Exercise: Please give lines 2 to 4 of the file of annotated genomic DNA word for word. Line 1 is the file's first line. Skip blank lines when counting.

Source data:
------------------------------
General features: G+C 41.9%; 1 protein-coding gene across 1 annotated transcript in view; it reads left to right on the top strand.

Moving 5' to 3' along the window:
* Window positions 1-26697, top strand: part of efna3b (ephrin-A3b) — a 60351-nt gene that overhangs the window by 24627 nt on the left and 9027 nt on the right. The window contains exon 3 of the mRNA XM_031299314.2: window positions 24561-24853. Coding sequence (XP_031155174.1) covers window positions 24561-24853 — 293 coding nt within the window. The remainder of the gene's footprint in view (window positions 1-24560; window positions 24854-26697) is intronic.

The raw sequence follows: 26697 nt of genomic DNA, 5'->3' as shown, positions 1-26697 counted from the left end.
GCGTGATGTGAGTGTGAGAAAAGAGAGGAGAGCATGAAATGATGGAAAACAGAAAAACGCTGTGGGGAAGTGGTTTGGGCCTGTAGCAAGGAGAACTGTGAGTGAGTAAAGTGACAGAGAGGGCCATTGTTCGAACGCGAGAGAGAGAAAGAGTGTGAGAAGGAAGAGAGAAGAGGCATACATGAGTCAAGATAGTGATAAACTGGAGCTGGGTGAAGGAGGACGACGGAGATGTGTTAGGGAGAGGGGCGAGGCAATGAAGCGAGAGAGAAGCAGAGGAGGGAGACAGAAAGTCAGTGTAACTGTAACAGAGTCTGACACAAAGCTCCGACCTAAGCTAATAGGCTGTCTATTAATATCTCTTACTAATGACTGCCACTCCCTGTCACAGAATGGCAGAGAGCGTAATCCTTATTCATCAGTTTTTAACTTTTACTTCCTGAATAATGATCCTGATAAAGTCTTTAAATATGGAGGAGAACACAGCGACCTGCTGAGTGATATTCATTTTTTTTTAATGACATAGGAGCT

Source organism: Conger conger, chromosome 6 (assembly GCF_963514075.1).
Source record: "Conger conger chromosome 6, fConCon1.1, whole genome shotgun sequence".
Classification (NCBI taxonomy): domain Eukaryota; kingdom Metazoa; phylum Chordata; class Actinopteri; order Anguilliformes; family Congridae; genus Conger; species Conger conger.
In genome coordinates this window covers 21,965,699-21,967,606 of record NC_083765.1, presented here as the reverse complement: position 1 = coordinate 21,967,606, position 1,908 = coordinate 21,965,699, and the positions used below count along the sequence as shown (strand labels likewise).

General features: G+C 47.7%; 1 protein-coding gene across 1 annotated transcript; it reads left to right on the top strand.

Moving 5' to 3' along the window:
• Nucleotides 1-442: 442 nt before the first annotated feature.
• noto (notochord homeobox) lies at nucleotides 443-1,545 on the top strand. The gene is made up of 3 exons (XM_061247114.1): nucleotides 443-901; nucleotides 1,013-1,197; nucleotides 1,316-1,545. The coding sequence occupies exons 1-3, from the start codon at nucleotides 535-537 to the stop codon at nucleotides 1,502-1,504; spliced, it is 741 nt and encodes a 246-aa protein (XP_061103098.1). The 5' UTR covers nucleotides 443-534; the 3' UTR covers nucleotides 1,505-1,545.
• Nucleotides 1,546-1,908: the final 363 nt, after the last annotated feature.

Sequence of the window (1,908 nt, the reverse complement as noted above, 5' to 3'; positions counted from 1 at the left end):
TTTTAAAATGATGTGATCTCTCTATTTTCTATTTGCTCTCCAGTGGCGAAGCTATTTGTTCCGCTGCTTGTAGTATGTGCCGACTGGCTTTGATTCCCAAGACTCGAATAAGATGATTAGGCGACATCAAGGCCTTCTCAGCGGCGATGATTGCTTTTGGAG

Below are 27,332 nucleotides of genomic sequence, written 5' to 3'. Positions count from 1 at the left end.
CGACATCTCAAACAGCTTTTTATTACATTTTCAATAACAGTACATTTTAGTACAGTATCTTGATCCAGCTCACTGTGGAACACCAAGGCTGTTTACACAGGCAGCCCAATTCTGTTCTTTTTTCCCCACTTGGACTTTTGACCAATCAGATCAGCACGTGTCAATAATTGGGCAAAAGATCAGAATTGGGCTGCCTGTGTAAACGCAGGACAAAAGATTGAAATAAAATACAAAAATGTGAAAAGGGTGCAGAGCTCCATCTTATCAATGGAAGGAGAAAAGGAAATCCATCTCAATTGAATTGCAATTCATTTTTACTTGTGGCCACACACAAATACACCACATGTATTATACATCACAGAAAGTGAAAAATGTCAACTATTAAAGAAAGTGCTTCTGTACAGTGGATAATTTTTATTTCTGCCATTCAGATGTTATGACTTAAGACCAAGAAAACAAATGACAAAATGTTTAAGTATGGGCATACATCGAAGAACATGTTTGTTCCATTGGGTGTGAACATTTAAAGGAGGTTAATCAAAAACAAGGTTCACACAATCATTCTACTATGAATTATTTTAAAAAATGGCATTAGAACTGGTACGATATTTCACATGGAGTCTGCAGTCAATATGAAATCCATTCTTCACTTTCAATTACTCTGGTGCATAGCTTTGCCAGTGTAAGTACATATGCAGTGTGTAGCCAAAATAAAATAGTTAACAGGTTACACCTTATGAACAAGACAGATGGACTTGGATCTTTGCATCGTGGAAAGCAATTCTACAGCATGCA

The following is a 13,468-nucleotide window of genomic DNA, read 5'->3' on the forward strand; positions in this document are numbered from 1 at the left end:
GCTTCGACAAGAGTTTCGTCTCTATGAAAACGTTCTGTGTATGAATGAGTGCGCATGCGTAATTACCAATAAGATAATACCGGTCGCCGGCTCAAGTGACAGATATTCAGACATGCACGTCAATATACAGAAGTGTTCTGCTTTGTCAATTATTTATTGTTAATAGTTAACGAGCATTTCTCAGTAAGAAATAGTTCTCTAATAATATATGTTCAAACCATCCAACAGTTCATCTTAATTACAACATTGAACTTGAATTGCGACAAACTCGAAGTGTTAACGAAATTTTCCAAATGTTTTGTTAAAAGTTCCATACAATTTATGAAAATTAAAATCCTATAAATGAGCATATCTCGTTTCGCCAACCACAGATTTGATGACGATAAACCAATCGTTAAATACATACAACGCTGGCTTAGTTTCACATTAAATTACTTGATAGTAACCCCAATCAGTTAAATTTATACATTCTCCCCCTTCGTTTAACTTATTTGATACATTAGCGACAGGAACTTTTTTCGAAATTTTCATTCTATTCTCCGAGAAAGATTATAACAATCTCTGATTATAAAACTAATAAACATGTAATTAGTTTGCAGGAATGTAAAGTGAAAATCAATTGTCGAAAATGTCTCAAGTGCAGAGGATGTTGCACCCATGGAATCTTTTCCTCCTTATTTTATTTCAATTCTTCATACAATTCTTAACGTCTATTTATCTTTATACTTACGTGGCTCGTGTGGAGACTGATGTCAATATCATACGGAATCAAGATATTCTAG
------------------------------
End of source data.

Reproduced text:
Moving 5' to 3' along the window:
* Window positions 1-26697, top strand: part of efna3b (ephrin-A3b) — a 60351-nt gene that overhangs the window by 24627 nt on the left and 9027 nt on the right. The window contains exon 3 of the mRNA XM_031299314.2: window positions 24561-24853. Coding sequence (XP_031155174.1) covers window positions 24561-24853 — 293 coding nt within the window. The remainder of the gene's footprint in view (window positions 1-24560; window positions 24854-26697) is intronic.

The raw sequence follows: 26697 nt of genomic DNA, 5'->3' as shown, positions 1-26697 counted from the left end.